Special counsel Jack Smith’s team has filed a court document arguing that recent comments made by Donald Trump about former Joint Chiefs of Staff Chairman Mark Milley and other public officials support their case for restricting the former president’s remarks about the federal election interference case. In a 22-page filing, Smith’s team claimed that Trump has engaged in a sustained campaign of prejudicial public statements regarding witnesses, the court, the district, and prosecutors. They specifically pointed to Trump’s comments during an interview with NBC News’ “Meet the Press,” where he made prejudicial statements about Georgia Secretary of State Brad Raffensperger and former U.S. Attorney General Bill Barr. Trump’s social media posts on his Truth Social account, including a post targeting Milley, were also cited as evidence.
Smith’s office previously requested a narrowly tailored order that would prevent Trump from making extrajudicial statements about the case. This filing further emphasizes the need for a targeted gag order, as Trump’s recent remarks only reinforced the necessity to prevent public remarks that could influence the trial’s outcome or prejudice jury selection. The special counsel’s office argued that Trump’s statements could lead potential jurors to form improper views about witnesses’ reputations and veracity. In response, Trump’s attorneys claimed that prosecutors were attempting to silence him and deny his First Amendment rights, while Trump himself argued that efforts to limit his public speech were driven by President Joe Biden’s desire to strip him of his rights.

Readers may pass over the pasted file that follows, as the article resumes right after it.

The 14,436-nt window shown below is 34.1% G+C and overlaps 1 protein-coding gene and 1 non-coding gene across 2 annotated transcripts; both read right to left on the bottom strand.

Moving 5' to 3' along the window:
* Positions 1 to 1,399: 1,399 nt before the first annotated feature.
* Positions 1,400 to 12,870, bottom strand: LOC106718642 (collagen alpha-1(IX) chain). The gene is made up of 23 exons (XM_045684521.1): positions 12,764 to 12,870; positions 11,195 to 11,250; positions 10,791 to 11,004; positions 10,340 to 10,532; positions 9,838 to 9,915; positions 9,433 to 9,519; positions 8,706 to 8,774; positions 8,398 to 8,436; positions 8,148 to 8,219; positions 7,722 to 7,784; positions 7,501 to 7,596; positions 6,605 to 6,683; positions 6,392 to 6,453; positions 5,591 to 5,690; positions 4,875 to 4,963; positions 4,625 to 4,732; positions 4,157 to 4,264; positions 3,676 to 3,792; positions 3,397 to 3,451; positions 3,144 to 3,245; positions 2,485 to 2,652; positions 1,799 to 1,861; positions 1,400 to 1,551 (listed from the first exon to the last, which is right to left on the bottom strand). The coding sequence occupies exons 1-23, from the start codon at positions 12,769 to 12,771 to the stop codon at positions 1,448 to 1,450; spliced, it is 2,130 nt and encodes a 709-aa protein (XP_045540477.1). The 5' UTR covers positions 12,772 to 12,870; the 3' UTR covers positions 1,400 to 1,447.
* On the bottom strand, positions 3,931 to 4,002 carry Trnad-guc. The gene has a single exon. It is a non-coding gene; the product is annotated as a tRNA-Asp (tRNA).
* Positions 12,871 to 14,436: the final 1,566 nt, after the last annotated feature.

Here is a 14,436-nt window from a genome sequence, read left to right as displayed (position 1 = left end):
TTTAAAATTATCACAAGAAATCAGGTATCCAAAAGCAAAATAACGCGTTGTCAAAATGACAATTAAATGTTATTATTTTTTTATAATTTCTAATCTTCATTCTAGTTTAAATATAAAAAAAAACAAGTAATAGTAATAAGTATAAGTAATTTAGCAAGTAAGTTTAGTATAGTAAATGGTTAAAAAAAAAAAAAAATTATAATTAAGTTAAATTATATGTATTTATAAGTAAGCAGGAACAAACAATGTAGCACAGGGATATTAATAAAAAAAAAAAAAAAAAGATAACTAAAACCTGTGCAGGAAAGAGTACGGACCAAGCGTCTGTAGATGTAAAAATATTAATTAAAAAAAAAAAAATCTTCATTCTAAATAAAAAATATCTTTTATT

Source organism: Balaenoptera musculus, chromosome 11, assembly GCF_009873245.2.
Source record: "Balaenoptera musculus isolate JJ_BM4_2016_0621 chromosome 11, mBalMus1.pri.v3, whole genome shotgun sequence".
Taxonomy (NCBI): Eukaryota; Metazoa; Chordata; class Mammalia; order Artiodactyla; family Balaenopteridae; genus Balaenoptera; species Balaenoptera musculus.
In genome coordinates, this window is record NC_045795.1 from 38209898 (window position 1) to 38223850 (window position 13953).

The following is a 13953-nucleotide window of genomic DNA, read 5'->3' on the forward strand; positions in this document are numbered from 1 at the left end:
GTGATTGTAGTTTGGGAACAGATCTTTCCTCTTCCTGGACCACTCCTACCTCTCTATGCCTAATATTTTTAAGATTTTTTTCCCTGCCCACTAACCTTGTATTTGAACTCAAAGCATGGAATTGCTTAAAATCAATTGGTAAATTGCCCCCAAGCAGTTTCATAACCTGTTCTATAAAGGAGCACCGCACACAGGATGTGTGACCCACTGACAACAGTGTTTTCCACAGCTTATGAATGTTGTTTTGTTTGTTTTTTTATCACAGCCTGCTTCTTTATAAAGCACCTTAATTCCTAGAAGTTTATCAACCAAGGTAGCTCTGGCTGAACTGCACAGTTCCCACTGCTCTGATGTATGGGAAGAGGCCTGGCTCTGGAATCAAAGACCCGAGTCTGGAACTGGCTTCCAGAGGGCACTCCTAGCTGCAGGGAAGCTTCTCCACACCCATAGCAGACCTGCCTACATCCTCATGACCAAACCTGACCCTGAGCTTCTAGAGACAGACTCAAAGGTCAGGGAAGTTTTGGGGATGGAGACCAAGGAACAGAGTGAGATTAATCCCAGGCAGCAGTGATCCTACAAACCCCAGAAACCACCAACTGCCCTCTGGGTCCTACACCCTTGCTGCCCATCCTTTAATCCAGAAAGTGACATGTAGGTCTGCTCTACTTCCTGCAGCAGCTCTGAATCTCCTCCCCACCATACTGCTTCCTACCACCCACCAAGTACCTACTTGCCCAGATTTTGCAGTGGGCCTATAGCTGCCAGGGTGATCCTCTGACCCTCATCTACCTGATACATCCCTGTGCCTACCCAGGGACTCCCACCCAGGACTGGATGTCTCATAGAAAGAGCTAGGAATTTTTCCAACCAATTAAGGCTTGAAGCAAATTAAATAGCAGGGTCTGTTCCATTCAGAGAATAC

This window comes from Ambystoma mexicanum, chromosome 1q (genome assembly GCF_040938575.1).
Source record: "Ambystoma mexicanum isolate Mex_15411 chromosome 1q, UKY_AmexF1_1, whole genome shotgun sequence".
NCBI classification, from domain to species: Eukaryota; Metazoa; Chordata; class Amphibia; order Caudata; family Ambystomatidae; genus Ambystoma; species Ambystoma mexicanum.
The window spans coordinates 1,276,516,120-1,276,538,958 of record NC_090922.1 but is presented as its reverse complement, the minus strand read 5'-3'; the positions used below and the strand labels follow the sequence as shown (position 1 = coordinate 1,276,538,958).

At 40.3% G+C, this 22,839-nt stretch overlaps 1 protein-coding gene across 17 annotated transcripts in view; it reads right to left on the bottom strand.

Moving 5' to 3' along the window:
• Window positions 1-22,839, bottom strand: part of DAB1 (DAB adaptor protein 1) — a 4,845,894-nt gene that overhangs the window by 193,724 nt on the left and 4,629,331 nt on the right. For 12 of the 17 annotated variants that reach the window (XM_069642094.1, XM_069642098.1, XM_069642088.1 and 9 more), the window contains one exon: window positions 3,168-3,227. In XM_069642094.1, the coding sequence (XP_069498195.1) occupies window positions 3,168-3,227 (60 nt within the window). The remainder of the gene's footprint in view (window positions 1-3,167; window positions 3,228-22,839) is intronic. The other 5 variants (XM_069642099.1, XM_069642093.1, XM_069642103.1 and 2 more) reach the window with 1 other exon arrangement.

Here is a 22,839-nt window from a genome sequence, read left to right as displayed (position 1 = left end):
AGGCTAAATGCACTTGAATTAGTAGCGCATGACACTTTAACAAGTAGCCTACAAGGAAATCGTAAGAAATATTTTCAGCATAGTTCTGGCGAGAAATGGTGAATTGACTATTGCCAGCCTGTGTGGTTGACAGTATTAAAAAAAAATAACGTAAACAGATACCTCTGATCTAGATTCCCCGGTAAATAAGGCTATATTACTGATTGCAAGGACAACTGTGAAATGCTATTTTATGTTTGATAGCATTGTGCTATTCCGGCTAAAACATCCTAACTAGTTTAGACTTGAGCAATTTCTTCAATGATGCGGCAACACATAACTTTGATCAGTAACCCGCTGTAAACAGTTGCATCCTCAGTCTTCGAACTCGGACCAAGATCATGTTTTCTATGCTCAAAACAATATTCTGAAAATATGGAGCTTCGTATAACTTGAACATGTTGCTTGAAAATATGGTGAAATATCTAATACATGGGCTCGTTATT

In addition to the comments about Milley, Raffensperger, and Barr, Trump’s social media posts cast doubt on the fairness of the judge and prosecutors in the case. The special counsel’s office pointed out that such statements could improperly disseminate information about the substance of the case, potentially influencing public opinion. U.S. District Judge Tanya Chutkan, who is presiding over the case, has scheduled an October 16 hearing to discuss the potential for a gag order. Trump’s spokesperson did not comment on the filing, but earlier, Trump had argued that protective orders violated his First Amendment rights, claiming that Biden wanted to silence him.